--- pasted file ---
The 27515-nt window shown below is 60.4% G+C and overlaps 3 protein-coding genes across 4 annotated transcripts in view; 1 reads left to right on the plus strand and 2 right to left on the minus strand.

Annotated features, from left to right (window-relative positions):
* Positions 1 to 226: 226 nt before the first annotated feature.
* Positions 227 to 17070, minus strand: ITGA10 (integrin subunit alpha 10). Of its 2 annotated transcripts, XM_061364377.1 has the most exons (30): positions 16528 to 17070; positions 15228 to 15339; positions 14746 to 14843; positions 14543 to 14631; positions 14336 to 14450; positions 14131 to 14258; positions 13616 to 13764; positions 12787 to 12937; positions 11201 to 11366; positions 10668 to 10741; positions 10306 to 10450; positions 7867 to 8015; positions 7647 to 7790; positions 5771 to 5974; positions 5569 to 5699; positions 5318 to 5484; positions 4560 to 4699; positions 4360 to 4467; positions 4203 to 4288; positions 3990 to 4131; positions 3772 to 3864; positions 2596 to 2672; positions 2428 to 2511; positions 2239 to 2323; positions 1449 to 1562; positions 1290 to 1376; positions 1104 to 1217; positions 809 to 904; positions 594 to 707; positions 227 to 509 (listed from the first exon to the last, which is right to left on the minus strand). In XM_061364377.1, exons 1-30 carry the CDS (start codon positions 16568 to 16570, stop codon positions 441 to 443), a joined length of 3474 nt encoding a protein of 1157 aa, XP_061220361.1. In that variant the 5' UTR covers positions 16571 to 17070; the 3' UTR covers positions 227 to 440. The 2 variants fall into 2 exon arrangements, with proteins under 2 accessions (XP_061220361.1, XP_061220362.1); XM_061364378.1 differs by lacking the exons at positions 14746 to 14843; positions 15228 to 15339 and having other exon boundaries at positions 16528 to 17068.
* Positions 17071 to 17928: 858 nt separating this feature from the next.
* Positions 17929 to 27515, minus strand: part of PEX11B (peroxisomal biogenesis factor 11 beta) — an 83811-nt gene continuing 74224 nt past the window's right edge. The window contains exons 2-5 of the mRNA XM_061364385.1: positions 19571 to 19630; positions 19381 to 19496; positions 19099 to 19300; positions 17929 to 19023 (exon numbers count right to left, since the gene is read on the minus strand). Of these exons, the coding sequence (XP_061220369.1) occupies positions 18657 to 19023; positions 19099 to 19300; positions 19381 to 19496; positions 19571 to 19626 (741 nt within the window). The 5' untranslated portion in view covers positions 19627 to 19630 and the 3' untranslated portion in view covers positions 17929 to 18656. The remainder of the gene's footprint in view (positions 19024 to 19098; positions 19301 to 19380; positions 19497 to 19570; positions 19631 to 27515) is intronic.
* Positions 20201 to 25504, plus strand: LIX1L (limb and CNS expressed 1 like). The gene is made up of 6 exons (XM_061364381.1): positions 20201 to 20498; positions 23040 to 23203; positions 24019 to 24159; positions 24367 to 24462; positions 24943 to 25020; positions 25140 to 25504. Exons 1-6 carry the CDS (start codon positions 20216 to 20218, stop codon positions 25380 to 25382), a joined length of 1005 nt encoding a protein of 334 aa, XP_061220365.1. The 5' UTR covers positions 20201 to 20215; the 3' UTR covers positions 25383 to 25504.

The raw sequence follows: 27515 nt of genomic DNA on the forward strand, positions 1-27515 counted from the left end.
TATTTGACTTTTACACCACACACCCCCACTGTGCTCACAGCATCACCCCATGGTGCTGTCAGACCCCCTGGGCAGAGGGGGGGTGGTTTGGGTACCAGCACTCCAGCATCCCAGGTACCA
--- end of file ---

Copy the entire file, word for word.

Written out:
The 27515-nt window shown below is 60.4% G+C and overlaps 3 protein-coding genes across 4 annotated transcripts in view; 1 reads left to right on the plus strand and 2 right to left on the minus strand.

Annotated features, from left to right (window-relative positions):
* Positions 1 to 226: 226 nt before the first annotated feature.
* Positions 227 to 17070, minus strand: ITGA10 (integrin subunit alpha 10). Of its 2 annotated transcripts, XM_061364377.1 has the most exons (30): positions 16528 to 17070; positions 15228 to 15339; positions 14746 to 14843; positions 14543 to 14631; positions 14336 to 14450; positions 14131 to 14258; positions 13616 to 13764; positions 12787 to 12937; positions 11201 to 11366; positions 10668 to 10741; positions 10306 to 10450; positions 7867 to 8015; positions 7647 to 7790; positions 5771 to 5974; positions 5569 to 5699; positions 5318 to 5484; positions 4560 to 4699; positions 4360 to 4467; positions 4203 to 4288; positions 3990 to 4131; positions 3772 to 3864; positions 2596 to 2672; positions 2428 to 2511; positions 2239 to 2323; positions 1449 to 1562; positions 1290 to 1376; positions 1104 to 1217; positions 809 to 904; positions 594 to 707; positions 227 to 509 (listed from the first exon to the last, which is right to left on the minus strand). In XM_061364377.1, exons 1-30 carry the CDS (start codon positions 16568 to 16570, stop codon positions 441 to 443), a joined length of 3474 nt encoding a protein of 1157 aa, XP_061220361.1. In that variant the 5' UTR covers positions 16571 to 17070; the 3' UTR covers positions 227 to 440. The 2 variants fall into 2 exon arrangements, with proteins under 2 accessions (XP_061220361.1, XP_061220362.1); XM_061364378.1 differs by lacking the exons at positions 14746 to 14843; positions 15228 to 15339 and having other exon boundaries at positions 16528 to 17068.
* Positions 17071 to 17928: 858 nt separating this feature from the next.
* Positions 17929 to 27515, minus strand: part of PEX11B (peroxisomal biogenesis factor 11 beta) — an 83811-nt gene continuing 74224 nt past the window's right edge. The window contains exons 2-5 of the mRNA XM_061364385.1: positions 19571 to 19630; positions 19381 to 19496; positions 19099 to 19300; positions 17929 to 19023 (exon numbers count right to left, since the gene is read on the minus strand). Of these exons, the coding sequence (XP_061220369.1) occupies positions 18657 to 19023; positions 19099 to 19300; positions 19381 to 19496; positions 19571 to 19626 (741 nt within the window). The 5' untranslated portion in view covers positions 19627 to 19630 and the 3' untranslated portion in view covers positions 17929 to 18656. The remainder of the gene's footprint in view (positions 19024 to 19098; positions 19301 to 19380; positions 19497 to 19570; positions 19631 to 27515) is intronic.
* Positions 20201 to 25504, plus strand: LIX1L (limb and CNS expressed 1 like). The gene is made up of 6 exons (XM_061364381.1): positions 20201 to 20498; positions 23040 to 23203; positions 24019 to 24159; positions 24367 to 24462; positions 24943 to 25020; positions 25140 to 25504. Exons 1-6 carry the CDS (start codon positions 20216 to 20218, stop codon positions 25380 to 25382), a joined length of 1005 nt encoding a protein of 334 aa, XP_061220365.1. The 5' UTR covers positions 20201 to 20215; the 3' UTR covers positions 25383 to 25504.

The raw sequence follows: 27515 nt of genomic DNA on the forward strand, positions 1-27515 counted from the left end.
TATTTGACTTTTACACCACACACCCCCACTGTGCTCACAGCATCACCCCATGGTGCTGTCAGACCCCCTGGGCAGAGGGGGGGTGGTTTGGGTACCAGCACTCCAGCATCCCAGGTACCA